But the lady told Campolo, “After you prayed for him, a peace had come over him and a joy had come into him. Tony, the last three days have been the best days of our lives. We’ve sung. We’ve laughed. We’ve read Scripture. We prayed. Oh, they’ve been wonderful days. And I called to thank you for laying your hands on him and praying for healing.”
And then she said something incredibly profound.
She said, “He wasn’t cured, but he was healed.”1
And there is a truth worth celebrating. There is a great difference between being cured and being healed. Healing may not be the restoration to health that we expect, but it may be the restoration of mind and spirit that enables us to face whatever brokenness may still remain.
You might be surprised at how many times the Bible refers to touching. It happens all the time. Touching is an expression of human connection. In the second story of creation, in Genesis 2, God says, “it is not good for the creature to be alone.” God created us for community and an expression of that community is the ability to touch.
Perhaps that is why there is no greater betrayal of community than when touch becomes destructive. When touch is inappropriate and misguided, it becomes destructive to the one being touched. And when that kind of inappropriate touch is felt in the community, far too often disunity and dissension are created.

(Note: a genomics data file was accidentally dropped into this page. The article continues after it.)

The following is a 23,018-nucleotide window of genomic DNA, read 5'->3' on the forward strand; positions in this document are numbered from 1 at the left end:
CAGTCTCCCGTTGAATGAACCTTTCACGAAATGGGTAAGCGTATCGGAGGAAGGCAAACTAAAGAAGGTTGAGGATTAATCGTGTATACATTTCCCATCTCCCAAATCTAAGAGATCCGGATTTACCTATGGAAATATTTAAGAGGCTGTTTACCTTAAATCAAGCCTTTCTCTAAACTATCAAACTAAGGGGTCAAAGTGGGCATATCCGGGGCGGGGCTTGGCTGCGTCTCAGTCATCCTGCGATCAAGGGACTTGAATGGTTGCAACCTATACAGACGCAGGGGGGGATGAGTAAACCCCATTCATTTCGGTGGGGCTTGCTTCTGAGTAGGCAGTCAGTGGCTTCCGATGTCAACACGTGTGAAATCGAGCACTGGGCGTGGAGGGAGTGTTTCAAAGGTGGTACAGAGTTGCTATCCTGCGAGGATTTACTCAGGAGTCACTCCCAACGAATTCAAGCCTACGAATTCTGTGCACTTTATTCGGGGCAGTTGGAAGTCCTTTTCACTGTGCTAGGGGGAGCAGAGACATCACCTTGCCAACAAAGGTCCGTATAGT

But, go back to your first psychology class (if you had one). One of the first lessons we were taught was the lesson of the study of rhesus monkeys that were denied contact with their mother. The little monkeys went crazy. There was no touch in their lives. Given the opportunity, many of the little monkeys formed a bond with a “mother” made of wire and cloth. The little monkeys would hold on to the substitute mother and were comforted. Similar studies have been made with children who were deprived of significant human contact as infants. The results were nearly the same.
We were created to be in community - to connect - and, yes, to touch.
One of the most distressing aspects of the pandemic has been the inability to touch. We have heard the soul-rendering stories of those who were not able to be with - to touch - a loved one who was dying. We have experienced for ourselves the pain of not being able to touch, to shake a hand, to hug a friend. We have lost an essential part of our humanity because of our inability to touch.
But it has reminded us of the power of a touch. A friendly pat on the back. A moment of holding another’s hand while we speak. Wiping a tear from another’s eye. In that simple action of touch, we bring healing to each other.
Dr. Gerald May is a medical doctor and psychotherapist, whose book Addiction and Grace is amazing. In that book, Dr. May says:
God’s grace through community involves something far greater than other people’s support and perspective. The power of grace is nowhere as brilliant nor as mystical as in communities of faith. Its power includes not just love that comes from people and through people but love that pours forth among people, as if through the very spaces between one person and the next. Just to be in such an atmosphere is to be bathed in healing power.